Laura Albino has quickly emerged as one of Canada's finest young lyric sopranos. She was a member of the prestigious Canadian Opera Company Ensemble Studio from 2008 to 2010, and  has also received her Master's Degree in Operatic Studies at the University of Toronto. Ms Albino has appeared frequently with the Aldeburgh Connection, and in 2007 debuted with the Toronto Symphony Orchestra in Bach's St. John Passion.

Tenor James McLean is one of Canada's most distinguished vocal artists, known for his compelling interpretation of the works of Bach, Mozart and Britten. Now based in his hometown of Toronto, Mr. McLean recently joined Ottawa's Opera Lyra as Pang in Turandot, followed by his debut with L'Opera de Rouens as Steva in Janacek's Jenufa.

Since moving to Brussels, baritone Matthew Zadow is enjoying a flourishing international career in recital, oratorio, and opera with recent debuts in Holland, Ireland, and Belgium, interspersed with frequent Canadian performances. A Queen's University graduate, his recent stage roles include Almaviva (Le Nozze di Figaro), Dancairo (Carmen), Baron Douphol (La Traviata), as well as Jack Worthing (The Importance of Being Earnest) for Stratford Summer Music.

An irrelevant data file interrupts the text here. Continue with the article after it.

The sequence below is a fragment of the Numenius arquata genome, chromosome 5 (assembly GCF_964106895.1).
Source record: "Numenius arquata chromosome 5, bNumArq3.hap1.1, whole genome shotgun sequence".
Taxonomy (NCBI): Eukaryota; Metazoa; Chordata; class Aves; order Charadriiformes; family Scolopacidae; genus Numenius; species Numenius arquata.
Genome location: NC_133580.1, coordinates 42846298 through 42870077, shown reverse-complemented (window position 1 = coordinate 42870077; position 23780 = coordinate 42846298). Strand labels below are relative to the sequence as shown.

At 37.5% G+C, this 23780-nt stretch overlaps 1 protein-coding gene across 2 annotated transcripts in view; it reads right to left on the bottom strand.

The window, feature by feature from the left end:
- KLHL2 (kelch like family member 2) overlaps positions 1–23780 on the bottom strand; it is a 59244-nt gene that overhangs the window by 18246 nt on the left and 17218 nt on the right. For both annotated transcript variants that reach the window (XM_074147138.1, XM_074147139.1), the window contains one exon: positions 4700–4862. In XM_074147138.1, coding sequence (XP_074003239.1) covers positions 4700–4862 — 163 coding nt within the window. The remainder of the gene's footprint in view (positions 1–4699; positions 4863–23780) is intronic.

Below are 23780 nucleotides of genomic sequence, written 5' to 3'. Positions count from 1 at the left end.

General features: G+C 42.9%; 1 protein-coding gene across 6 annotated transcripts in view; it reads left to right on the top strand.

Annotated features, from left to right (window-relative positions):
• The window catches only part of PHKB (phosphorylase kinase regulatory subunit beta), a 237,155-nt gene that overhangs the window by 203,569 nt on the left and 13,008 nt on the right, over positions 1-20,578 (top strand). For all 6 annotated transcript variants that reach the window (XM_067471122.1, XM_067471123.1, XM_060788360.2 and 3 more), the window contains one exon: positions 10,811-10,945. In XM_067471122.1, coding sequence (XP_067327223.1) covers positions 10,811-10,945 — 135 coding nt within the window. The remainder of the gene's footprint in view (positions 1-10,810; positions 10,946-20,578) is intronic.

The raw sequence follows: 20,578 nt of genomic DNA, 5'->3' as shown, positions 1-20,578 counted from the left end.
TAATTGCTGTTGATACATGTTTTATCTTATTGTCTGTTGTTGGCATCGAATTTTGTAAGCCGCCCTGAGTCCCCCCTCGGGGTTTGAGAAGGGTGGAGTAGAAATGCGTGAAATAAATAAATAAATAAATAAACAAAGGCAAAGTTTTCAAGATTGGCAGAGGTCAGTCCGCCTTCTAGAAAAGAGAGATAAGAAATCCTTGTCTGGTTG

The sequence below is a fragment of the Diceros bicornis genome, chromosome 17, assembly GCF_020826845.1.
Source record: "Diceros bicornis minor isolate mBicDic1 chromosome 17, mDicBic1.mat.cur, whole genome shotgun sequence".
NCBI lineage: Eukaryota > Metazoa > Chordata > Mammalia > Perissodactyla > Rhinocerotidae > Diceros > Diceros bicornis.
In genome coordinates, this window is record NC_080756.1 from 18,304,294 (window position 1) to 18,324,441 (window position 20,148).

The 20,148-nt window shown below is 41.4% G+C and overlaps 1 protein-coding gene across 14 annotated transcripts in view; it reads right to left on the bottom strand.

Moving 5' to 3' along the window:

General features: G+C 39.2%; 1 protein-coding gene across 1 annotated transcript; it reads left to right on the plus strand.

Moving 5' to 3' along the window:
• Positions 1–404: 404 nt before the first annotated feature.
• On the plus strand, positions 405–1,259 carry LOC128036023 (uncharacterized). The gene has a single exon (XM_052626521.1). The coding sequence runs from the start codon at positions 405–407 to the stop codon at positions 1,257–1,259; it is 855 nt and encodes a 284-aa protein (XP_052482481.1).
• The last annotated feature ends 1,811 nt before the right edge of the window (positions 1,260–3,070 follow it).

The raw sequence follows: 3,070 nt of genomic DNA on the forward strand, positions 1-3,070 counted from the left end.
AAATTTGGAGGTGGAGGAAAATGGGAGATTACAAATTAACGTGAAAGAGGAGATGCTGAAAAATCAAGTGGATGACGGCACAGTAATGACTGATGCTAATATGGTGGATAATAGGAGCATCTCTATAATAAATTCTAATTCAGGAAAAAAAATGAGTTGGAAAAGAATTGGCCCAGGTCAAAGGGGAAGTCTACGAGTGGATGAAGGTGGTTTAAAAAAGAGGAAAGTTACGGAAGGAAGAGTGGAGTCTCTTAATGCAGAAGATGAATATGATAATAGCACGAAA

Monday, March 19, 2012

Ottawa Choral Society Announces 2012 Winners of the New Discoveries Auditions


Soprano Jacqueline Woodley, mezzo-soprano Rihab Chaieb, tenor Isaiah Bell, and baritone Geoffrey Sirett take home Grand Prize Honours


The Ottawa Choral Society’s (OCS) New Discoveries Auditions for Young Artists were held recently in Toronto and Montreal and attracted a roster of 61 gifted young artists on the threshold of exciting careers who competed for OCS Emerging Artists Awards of $1000 and professional engagements with the Ottawa Choral Society and the choirs of this year’s Jury members. Winners are also featured in a gala Winners Showcase Recital, sponsored by the OCS’s Marian Pickering Memorial Fund, in solo repertoire before invited guests and prominent arts presenters in the National Capital Region.